Then, influenced by Matisse's Fauvism on one hand, and by Cubism of Braque and Picasso on the other, he tried to combine both movements and created bright-colored Cubists pictures unlike the somber monotone paintings of Cubism founders. (Young Girl/Jeune fille, Star Dancer on a Transatlantic Cruise / Danseuse étoile sur un transatlantique)
In 1910 Pucabia met the Duchamps brothers, Marcel Duchamp, Raymond Duchamp-Villon and Jacques Villon, and Guillaume Apollinaire. The friendship with Marcel Duchamp (1887-1968), a pioneer in the use of ready-made art, and G. Apollinaire, an Avant-garde poet and critic, significantly influenced Picabia's following works. In 1913, Picabia went to the United States for the first time and showed his abstract paintings at the international exhibition "Armory Show." The pictures had success and brought him fame.
In 1918 Picabia moved to Switzerland, where he joined the Zurich group of Dadaists and published a book entitled "Poèmes et dessins de la fille née sans mère" ("Poems and Drawings of the Girl Born without a Mother"). He took active part in the activities of the group and went on with his "mechanomorphs" (Infant Carburettor, 1919). He contributed to "Dada" issues. In 1920 he published a periodical, "Cannibale", and in 1921, together with Breton and others, he dissociated himself from "orthodox" Dadaists and switched his allegiance to Surrealism. In the beginning of the 1920s Picabia was interested in 'constructing' collages, for which he used all kind of materials (Feathers. 1921; Straw Hat. 1921, Woman with Matches. C. 1923-24)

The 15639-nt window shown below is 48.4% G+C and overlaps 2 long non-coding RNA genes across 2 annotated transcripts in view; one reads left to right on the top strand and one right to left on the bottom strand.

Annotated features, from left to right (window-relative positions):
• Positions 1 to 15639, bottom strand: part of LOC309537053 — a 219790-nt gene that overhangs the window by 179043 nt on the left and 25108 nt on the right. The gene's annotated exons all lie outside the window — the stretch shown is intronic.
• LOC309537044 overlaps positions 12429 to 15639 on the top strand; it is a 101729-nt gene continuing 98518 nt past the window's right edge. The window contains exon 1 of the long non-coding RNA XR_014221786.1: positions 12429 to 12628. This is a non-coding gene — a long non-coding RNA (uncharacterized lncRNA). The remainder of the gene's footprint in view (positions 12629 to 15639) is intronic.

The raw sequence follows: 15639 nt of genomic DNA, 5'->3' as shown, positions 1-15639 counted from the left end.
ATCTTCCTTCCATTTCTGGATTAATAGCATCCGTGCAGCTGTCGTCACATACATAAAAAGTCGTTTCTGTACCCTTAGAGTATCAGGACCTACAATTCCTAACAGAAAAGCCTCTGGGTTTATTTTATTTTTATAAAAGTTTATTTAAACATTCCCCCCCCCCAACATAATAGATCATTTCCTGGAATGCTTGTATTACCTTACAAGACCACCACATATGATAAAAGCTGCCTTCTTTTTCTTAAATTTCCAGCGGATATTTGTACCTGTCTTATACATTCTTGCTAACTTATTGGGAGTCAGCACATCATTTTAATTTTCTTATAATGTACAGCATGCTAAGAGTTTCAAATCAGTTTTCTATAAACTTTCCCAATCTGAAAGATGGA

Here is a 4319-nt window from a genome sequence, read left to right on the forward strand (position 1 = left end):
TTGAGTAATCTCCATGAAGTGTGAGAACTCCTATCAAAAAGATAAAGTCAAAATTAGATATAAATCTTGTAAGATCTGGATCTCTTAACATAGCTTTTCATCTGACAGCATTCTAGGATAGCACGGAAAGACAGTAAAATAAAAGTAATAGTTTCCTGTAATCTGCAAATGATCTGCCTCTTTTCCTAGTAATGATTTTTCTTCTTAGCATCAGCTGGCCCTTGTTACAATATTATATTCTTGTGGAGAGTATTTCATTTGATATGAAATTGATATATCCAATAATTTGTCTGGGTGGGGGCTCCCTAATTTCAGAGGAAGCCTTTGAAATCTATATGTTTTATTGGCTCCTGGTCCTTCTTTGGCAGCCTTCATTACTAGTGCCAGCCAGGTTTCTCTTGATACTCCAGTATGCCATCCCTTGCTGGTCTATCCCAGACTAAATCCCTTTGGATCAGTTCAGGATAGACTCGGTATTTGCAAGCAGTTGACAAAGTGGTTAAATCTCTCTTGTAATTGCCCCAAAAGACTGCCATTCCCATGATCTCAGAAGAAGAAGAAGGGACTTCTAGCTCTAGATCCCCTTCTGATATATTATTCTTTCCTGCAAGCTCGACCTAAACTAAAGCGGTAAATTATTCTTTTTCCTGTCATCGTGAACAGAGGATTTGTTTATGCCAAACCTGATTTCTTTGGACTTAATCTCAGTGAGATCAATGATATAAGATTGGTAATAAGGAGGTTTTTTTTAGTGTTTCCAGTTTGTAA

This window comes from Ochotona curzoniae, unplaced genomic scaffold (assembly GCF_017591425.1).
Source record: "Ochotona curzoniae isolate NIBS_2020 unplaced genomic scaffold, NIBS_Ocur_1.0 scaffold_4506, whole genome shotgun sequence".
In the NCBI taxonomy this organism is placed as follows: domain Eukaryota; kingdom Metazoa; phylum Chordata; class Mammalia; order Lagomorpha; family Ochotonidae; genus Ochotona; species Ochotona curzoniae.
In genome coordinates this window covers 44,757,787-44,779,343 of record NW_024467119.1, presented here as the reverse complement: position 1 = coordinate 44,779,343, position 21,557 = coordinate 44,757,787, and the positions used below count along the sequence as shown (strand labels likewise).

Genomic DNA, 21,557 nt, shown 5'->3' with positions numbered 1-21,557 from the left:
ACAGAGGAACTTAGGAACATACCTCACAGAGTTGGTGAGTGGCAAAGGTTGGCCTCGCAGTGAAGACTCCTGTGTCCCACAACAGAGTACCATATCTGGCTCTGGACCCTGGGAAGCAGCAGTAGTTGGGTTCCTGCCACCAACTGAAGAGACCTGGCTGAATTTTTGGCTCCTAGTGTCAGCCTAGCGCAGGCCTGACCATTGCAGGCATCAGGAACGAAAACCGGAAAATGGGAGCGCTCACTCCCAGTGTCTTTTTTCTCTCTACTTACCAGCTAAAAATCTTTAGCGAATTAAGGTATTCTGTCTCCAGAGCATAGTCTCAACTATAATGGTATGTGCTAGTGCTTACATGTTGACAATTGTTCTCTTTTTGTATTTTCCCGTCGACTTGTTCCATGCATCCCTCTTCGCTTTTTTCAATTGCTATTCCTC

In 1927 Picabia's period of so-called 'transparencies' started. The artist was looking for alternative methods to depict three-dimensional space without traditional rules of perspective. He developed this approach in his works, in which flat images of different scales overlay and interlace to show an object from a variety of viewpoints. When an eye accommodates to intersections of different planes and foreshortening, an illusion of three-dimensional space really appears. ( Hera. c. 1929, Adam et Ève. c. 1931).
During the World War II (1939-45) Picabia lived in Switzerland and in the south of France. After the end of war he returned to Paris, where he came into contact with the Existensialists. In his late works abstractions alternate with the grotesque.
Picabia also worked for the theatre, designed decorations for festivals and Gala-shows. He left literary works – poems and verses, art critics, articles on theory of art.
Picabia's art is appreciated by those who like irony, play of words, combination of different styles and modi.